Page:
With the ashes of WWII still smouldering, the governments of the United Kingdom and France convened a conference in London in November 1945 with the aim of setting up a specialised United Nations agency dedicated to education and culture. Delegates from 44 countries attended the first UNESCO conference with the shared aim of promoting peace "founded on the intellectual and moral solidarity of mankind".
Made for theatrical distribution, Children of the Ruins mostly comprises harrowing footage showing the deplorable conditions of starving and abandoned children in war-devastated areas. Such a directly emotional approach likens the film in style to charity appeal films, though in this case the succession of disturbing images conveys the urgency of the social problems facing post-WWII governments.
Possibly aware that post-war audiences might be somewhat immune to images of suffering and also sceptical of political initiatives to resolve problems on a global scale, director Jill Craigie employs a dual-commentary technique whereby a secondary female voice-over questions the main male commentator by interjecting comments like "Not another committee! And what's it all going to cost?". By assuming the audience's point-of-view in this manner, she affords the main narrator the opportunity to quickly quell any scepticism and convince us that UNESCO is a sustainable solution - that something truly can be done if governments of the world unite "to not just build classrooms in devastated areas but build peace in the minds of men".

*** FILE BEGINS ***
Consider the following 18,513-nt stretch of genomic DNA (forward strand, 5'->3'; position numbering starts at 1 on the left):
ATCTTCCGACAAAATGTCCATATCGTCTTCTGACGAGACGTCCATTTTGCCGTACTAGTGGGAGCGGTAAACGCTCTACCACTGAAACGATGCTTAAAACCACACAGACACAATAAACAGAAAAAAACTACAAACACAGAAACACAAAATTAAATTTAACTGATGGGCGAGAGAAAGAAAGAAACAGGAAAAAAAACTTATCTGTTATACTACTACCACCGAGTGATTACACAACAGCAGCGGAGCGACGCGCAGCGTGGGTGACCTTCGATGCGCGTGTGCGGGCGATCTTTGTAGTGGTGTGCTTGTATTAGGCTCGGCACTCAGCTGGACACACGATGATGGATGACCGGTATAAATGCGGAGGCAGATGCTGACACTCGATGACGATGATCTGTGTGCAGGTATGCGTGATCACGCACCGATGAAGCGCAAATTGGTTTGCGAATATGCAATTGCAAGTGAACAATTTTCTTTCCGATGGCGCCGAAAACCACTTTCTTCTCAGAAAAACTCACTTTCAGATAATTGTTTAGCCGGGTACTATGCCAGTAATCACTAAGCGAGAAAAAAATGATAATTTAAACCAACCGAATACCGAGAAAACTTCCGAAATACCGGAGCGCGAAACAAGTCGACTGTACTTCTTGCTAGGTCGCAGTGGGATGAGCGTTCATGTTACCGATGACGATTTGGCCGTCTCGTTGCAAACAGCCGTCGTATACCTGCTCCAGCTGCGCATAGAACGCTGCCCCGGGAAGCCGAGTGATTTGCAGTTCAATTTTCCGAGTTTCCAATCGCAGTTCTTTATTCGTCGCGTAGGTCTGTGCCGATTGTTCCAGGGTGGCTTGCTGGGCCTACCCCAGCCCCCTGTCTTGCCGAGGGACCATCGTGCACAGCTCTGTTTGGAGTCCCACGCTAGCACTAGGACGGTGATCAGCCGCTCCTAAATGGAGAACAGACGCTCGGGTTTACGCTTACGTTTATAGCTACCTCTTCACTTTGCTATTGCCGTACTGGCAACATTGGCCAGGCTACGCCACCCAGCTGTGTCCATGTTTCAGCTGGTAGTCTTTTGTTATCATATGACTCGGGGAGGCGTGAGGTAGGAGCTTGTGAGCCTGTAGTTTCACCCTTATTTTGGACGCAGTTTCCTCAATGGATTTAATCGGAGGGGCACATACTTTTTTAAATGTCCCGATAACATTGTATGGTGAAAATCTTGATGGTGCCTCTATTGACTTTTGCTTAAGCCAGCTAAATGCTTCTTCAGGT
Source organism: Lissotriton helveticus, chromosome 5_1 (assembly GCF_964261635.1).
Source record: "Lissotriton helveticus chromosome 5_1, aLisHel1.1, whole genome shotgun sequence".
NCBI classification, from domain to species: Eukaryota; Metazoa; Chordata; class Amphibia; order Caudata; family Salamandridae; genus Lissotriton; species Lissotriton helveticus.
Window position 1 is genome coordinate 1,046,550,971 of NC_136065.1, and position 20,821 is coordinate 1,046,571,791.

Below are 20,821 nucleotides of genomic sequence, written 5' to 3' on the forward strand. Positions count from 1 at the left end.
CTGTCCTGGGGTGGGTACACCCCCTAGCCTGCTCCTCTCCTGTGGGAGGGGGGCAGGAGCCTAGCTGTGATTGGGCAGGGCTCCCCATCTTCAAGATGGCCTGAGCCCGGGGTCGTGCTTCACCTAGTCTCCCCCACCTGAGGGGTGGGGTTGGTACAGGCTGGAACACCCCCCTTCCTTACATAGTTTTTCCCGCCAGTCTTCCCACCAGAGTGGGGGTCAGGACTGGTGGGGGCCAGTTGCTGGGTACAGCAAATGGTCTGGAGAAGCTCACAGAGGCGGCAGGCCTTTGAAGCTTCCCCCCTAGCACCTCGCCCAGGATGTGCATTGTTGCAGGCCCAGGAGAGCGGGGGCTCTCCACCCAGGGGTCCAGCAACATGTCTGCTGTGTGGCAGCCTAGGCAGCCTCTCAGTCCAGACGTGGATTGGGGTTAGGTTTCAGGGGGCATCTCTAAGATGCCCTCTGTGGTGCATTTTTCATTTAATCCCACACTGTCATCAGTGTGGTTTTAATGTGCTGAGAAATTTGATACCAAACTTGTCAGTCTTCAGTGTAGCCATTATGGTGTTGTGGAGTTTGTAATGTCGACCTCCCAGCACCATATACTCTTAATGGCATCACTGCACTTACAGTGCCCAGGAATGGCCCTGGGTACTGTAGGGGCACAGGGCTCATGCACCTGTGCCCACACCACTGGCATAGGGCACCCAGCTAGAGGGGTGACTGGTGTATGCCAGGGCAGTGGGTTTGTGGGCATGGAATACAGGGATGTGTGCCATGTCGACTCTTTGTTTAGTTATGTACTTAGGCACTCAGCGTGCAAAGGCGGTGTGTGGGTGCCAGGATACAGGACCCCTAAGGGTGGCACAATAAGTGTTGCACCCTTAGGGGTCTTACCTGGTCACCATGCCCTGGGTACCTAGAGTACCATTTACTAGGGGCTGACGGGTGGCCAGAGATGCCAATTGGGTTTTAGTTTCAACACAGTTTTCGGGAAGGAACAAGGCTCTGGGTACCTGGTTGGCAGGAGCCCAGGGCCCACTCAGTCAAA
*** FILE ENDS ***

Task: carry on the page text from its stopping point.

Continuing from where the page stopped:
In the spirit of the UNESCO Constitution, throughout her career Jill Craigie proved a good educationalist, always conscious of social needs.